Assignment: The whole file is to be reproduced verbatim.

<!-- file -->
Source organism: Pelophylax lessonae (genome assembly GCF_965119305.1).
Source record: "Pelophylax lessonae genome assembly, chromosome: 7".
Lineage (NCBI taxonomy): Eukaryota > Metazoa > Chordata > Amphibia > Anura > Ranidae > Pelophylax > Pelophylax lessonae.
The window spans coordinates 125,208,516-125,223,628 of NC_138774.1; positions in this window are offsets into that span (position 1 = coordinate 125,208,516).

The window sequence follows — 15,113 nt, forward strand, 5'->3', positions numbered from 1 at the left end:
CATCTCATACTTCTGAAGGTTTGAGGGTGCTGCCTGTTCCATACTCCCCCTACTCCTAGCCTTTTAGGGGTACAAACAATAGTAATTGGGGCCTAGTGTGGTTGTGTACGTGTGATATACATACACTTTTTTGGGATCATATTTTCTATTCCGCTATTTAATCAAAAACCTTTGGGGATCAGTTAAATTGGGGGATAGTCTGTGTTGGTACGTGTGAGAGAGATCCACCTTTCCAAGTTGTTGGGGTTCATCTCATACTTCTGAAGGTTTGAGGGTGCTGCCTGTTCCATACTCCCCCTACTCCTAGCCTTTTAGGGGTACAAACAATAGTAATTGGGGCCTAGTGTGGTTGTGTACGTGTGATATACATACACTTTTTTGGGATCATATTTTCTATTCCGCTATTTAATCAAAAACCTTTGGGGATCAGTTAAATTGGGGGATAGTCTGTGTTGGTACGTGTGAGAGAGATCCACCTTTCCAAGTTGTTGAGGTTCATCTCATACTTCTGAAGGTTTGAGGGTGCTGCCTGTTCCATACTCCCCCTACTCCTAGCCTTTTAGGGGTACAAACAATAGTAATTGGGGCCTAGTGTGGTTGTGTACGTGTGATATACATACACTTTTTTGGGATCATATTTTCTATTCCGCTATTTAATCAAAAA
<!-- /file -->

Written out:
Source organism: Pelophylax lessonae (genome assembly GCF_965119305.1).
Source record: "Pelophylax lessonae genome assembly, chromosome: 7".
Lineage (NCBI taxonomy): Eukaryota > Metazoa > Chordata > Amphibia > Anura > Ranidae > Pelophylax > Pelophylax lessonae.
The window spans coordinates 125,208,516-125,223,628 of NC_138774.1; positions in this window are offsets into that span (position 1 = coordinate 125,208,516).

The window sequence follows — 15,113 nt, forward strand, 5'->3', positions numbered from 1 at the left end:
CATCTCATACTTCTGAAGGTTTGAGGGTGCTGCCTGTTCCATACTCCCCCTACTCCTAGCCTTTTAGGGGTACAAACAATAGTAATTGGGGCCTAGTGTGGTTGTGTACGTGTGATATACATACACTTTTTTGGGATCATATTTTCTATTCCGCTATTTAATCAAAAACCTTTGGGGATCAGTTAAATTGGGGGATAGTCTGTGTTGGTACGTGTGAGAGAGATCCACCTTTCCAAGTTGTTGGGGTTCATCTCATACTTCTGAAGGTTTGAGGGTGCTGCCTGTTCCATACTCCCCCTACTCCTAGCCTTTTAGGGGTACAAACAATAGTAATTGGGGCCTAGTGTGGTTGTGTACGTGTGATATACATACACTTTTTTGGGATCATATTTTCTATTCCGCTATTTAATCAAAAACCTTTGGGGATCAGTTAAATTGGGGGATAGTCTGTGTTGGTACGTGTGAGAGAGATCCACCTTTCCAAGTTGTTGAGGTTCATCTCATACTTCTGAAGGTTTGAGGGTGCTGCCTGTTCCATACTCCCCCTACTCCTAGCCTTTTAGGGGTACAAACAATAGTAATTGGGGCCTAGTGTGGTTGTGTACGTGTGATATACATACACTTTTTTGGGATCATATTTTCTATTCCGCTATTTAATCAAAAA